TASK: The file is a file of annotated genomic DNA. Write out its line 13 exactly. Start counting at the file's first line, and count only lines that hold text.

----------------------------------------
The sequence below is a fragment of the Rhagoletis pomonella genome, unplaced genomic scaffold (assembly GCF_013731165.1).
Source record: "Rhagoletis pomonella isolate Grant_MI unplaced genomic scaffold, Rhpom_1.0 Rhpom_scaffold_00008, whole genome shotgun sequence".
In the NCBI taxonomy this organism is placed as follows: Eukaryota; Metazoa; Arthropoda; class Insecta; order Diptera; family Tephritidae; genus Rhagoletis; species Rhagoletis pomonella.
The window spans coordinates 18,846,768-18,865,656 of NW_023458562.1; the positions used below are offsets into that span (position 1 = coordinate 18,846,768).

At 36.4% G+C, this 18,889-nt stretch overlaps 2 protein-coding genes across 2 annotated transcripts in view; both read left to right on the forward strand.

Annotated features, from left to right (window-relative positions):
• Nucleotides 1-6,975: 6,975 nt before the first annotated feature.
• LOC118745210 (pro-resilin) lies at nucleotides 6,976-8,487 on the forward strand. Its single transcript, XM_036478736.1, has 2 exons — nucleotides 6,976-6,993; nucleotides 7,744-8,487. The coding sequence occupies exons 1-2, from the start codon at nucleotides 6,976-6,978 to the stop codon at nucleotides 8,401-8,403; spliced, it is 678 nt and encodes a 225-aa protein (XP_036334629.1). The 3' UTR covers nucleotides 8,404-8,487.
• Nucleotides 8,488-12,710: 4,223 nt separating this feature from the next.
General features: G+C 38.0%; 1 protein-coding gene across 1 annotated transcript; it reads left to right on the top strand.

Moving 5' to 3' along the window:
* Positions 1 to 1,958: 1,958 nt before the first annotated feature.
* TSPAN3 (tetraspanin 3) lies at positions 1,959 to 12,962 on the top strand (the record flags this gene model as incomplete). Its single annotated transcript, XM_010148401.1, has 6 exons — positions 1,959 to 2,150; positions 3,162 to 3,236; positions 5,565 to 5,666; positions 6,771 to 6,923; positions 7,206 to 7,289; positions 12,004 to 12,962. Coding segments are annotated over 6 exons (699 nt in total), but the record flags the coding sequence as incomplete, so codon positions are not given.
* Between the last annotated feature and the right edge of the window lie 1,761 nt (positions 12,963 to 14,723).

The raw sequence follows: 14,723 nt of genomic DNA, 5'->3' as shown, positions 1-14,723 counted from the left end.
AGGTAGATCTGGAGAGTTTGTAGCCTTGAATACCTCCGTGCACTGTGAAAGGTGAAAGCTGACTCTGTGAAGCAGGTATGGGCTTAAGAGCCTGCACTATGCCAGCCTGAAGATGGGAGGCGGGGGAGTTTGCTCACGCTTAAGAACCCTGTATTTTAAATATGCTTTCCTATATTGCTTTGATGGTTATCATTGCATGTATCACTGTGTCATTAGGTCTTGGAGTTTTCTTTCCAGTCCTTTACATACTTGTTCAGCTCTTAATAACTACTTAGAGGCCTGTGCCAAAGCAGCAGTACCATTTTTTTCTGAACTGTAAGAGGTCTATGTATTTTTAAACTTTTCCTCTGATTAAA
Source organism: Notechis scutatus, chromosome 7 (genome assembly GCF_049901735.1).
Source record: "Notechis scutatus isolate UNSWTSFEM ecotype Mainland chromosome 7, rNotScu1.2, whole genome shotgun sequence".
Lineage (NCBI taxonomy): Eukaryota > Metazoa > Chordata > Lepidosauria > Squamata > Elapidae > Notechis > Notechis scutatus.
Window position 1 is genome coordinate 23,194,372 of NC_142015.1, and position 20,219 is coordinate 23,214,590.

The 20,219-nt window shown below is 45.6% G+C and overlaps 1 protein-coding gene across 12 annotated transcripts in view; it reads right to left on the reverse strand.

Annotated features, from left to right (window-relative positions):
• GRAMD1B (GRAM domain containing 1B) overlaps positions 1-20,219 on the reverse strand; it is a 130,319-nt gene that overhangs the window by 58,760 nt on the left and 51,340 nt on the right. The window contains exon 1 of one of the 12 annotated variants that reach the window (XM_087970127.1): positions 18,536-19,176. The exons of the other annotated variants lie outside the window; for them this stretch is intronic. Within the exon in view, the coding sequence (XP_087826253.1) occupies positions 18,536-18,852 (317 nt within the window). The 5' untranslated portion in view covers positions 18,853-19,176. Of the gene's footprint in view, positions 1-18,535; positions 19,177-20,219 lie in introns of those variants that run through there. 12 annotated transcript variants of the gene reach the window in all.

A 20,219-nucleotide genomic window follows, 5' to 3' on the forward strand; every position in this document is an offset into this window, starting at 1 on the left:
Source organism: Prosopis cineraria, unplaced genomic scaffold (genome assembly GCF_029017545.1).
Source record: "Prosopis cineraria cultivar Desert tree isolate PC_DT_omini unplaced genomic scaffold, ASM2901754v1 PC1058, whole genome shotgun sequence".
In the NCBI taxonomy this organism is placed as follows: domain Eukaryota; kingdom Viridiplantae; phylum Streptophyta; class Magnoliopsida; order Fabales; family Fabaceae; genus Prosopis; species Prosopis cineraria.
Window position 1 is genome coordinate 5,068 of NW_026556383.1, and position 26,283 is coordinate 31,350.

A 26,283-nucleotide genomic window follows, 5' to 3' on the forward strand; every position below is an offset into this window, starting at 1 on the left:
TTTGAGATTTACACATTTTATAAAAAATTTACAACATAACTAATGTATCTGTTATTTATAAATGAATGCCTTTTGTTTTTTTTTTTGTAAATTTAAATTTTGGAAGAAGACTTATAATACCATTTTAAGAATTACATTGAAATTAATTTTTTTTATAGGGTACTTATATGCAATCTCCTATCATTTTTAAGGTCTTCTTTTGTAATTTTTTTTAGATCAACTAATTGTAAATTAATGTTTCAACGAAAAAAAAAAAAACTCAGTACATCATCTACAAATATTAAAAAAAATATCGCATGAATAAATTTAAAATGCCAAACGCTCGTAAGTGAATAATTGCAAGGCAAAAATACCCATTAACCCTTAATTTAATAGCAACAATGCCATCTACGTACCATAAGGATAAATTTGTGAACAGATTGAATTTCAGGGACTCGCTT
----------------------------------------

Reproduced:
* TSPAN3 (tetraspanin 3) lies at positions 1,959 to 12,962 on the top strand (the record flags this gene model as incomplete). Its single annotated transcript, XM_010148401.1, has 6 exons — positions 1,959 to 2,150; positions 3,162 to 3,236; positions 5,565 to 5,666; positions 6,771 to 6,923; positions 7,206 to 7,289; positions 12,004 to 12,962. Coding segments are annotated over 6 exons (699 nt in total), but the record flags the coding sequence as incomplete, so codon positions are not given.